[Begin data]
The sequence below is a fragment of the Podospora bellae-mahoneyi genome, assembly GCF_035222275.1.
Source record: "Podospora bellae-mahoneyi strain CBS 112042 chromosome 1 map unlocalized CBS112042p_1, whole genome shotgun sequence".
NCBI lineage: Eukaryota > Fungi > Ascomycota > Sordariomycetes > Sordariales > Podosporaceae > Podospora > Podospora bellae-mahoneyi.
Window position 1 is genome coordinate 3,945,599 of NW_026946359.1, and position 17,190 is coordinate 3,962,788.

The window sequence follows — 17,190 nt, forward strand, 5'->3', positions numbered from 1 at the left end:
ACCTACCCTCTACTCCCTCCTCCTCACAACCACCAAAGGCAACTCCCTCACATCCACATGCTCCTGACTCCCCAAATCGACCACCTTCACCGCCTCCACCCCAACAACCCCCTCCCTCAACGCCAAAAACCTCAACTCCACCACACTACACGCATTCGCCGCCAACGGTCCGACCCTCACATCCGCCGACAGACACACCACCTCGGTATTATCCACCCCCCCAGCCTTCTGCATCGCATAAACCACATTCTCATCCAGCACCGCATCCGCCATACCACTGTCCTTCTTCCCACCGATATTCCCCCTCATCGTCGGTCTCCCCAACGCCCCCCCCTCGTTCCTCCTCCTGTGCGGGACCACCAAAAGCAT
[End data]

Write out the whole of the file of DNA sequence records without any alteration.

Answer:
The sequence below is a fragment of the Podospora bellae-mahoneyi genome, assembly GCF_035222275.1.
Source record: "Podospora bellae-mahoneyi strain CBS 112042 chromosome 1 map unlocalized CBS112042p_1, whole genome shotgun sequence".
NCBI lineage: Eukaryota > Fungi > Ascomycota > Sordariomycetes > Sordariales > Podosporaceae > Podospora > Podospora bellae-mahoneyi.
Window position 1 is genome coordinate 3,945,599 of NW_026946359.1, and position 17,190 is coordinate 3,962,788.

The window sequence follows — 17,190 nt, forward strand, 5'->3', positions numbered from 1 at the left end:
ACCTACCCTCTACTCCCTCCTCCTCACAACCACCAAAGGCAACTCCCTCACATCCACATGCTCCTGACTCCCCAAATCGACCACCTTCACCGCCTCCACCCCAACAACCCCCTCCCTCAACGCCAAAAACCTCAACTCCACCACACTACACGCATTCGCCGCCAACGGTCCGACCCTCACATCCGCCGACAGACACACCACCTCGGTATTATCCACCCCCCCAGCCTTCTGCATCGCATAAACCACATTCTCATCCAGCACCGCATCCGCCATACCACTGTCCTTCTTCCCACCGATATTCCCCCTCATCGTCGGTCTCCCCAACGCCCCCCCCTCGTTCCTCCTCCTGTGCGGGACCACCAAAAGCAT